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  1. #1
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    assistance with complex regex.

    Hi,

    I am trying to build a string comprising a set of words which are in another passage of text - highlighted by brackets.

    so I have tried numerous ways and am getting nowhere.

    Any tips you can provide will be very welcome.

    Code:
    $keywords = 'The (quick) brown fox (jumped) over the (lazy) dog';
      
    #$keywords =~ s/\([^()]\)+/$1/;
    
      if ($keywords =~ m/^\([^()]\)+$/){ print qq( s1=$1 $2 $3); }
      
    $keywords =~ s/([(]?[-\w\ ]+[)]?){0,8}/$1/;
    the special var (rather the result), should be like this:
    $1 = 'quick jumped lazy';


    bazz
    "The day you stop learning is the day you become obsolete"! - my late Dad.

    Why do some people say "I don't know for sure"? If they don't know for sure then, they don't know!
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  • #2
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    OK, this gets me the (quick) split across $1 $" $3 but, not the other bracketed words.

    [code]
    if ($keywords =~ /(\()([\w\ ]+)(\))+/) { print qq( s1=$1 s2=$2 s3=$3 s4=$4 ); }

    [code]
    "The day you stop learning is the day you become obsolete"! - my late Dad.

    Why do some people say "I don't know for sure"? If they don't know for sure then, they don't know!
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  • #3
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    Your first try was pretty close -- just needed your repetition in the right spot.

    @words= 'The (quick) brown fox (jumped) over the (lazy) dog'=~/\(([^)]+)\)/g;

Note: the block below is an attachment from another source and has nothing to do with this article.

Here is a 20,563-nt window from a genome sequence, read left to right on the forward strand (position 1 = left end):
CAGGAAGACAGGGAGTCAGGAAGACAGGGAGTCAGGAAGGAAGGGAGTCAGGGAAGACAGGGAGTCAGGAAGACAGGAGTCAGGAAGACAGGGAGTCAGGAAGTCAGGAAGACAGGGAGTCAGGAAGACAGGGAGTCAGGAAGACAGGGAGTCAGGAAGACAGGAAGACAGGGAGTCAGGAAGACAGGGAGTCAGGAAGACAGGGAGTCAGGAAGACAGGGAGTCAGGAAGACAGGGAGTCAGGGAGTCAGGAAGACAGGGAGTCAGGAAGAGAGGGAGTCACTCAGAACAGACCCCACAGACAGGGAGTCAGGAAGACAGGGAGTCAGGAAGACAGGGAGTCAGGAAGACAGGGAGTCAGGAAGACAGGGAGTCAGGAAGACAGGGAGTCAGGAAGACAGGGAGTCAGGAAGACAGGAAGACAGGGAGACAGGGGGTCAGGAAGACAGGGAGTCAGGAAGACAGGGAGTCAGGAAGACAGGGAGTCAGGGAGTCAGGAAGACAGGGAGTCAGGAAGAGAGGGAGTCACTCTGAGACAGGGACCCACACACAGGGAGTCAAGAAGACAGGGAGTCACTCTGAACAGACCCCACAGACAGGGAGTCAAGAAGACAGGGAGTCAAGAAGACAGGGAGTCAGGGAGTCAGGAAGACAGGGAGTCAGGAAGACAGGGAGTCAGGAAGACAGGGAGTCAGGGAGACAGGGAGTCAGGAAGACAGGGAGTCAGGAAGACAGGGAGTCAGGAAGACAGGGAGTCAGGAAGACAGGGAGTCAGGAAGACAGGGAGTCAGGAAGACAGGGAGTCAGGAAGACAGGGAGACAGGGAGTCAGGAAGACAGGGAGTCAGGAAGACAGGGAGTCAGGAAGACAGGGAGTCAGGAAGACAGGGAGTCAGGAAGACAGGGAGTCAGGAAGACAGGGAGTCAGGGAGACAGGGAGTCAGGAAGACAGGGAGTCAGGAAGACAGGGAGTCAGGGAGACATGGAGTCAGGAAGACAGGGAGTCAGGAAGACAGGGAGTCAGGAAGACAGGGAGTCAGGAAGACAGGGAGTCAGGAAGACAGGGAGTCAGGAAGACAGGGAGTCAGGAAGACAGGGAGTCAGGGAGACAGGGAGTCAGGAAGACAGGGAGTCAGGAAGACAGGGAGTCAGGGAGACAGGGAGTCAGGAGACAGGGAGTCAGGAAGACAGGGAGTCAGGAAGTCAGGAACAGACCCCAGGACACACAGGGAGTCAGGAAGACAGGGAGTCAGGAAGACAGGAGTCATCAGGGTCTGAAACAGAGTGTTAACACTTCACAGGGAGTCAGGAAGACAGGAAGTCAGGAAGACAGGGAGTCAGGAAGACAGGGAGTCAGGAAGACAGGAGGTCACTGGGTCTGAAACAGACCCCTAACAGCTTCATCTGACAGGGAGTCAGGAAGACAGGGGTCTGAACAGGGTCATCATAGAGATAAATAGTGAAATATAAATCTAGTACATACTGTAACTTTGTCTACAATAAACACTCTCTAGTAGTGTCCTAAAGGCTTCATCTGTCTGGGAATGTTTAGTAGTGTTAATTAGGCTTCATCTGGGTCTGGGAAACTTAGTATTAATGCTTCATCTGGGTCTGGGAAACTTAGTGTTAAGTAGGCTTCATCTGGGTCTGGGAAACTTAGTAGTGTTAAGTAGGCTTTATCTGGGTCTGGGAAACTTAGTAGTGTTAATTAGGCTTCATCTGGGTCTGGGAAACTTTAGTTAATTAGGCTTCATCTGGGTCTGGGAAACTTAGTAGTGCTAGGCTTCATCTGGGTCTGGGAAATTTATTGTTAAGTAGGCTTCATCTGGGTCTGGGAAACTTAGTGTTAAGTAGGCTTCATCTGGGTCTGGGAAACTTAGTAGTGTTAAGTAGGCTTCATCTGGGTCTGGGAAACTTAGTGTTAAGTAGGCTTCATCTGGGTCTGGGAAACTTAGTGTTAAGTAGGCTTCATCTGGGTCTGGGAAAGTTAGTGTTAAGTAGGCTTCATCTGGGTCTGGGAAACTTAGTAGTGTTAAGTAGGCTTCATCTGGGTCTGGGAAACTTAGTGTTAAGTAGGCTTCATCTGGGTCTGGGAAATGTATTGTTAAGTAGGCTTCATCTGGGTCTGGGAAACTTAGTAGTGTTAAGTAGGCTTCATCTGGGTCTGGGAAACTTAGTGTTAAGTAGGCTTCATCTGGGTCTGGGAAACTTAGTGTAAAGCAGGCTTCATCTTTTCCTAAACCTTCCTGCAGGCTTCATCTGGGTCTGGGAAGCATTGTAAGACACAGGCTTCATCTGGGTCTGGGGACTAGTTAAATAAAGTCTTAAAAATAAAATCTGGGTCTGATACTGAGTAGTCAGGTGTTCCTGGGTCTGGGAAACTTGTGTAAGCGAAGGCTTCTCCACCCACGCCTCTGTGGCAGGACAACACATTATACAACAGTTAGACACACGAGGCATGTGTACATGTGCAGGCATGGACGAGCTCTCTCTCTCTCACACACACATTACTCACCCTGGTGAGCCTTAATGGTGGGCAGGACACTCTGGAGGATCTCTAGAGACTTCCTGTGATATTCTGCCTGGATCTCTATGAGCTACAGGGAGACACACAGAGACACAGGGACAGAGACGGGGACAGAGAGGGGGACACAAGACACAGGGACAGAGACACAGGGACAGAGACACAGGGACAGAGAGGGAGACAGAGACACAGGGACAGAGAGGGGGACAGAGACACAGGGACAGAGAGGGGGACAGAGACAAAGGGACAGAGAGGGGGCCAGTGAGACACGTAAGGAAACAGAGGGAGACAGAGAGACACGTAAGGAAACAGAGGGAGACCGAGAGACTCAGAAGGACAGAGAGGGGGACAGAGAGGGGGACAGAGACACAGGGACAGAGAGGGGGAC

or

    @words= 'The (quick) brown fox (jumped) over the (lazy) dog'=~/\((.*?+)\)/g;

  • #4
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    Thanks Shannon, I'll take a look at that closely.

    In the meantime I had mushed this together which works but the regex is much tidier.
    Code:
    my $keywords = $description;
      $keywords =~ s/'//g;
      $description =~ s/\/\(//g;
      $description =~ s/\)\///g;
      my @search_terms;
      my @array = split ( '/' , $keywords);
      my $count=0;
    
      foreach my $word (@array)
      {
      $count++;
     
        #print qq( word = $word <br /> );
        if ($word =~ /^(\([-\w\'\ ]+\))$/ )
        {
    
        my ($keep,$discard) = split /\// , $word, 2;
        $keep =~ s/\(//;
        $keep =~ s/\)//;
        #print qq(keep = $keep);
        push (@search_terms, $keep);
          
        }
      }
    bazz
    "The day you stop learning is the day you become obsolete"! - my late Dad.

    Why do some people say "I don't know for sure"? If they don't know for sure then, they don't know!
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  • #5
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    nerh?

    From that code it looks like the keywords are delimited by /( and )/, not plain parentheses? You kill all the single quotes in $keywords then allow them in the $word match? Then split on a slash after a match that excludes slashes?

    I'm all confusified now.

  • #6
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    o-o-h the stripped out bit is sloppy.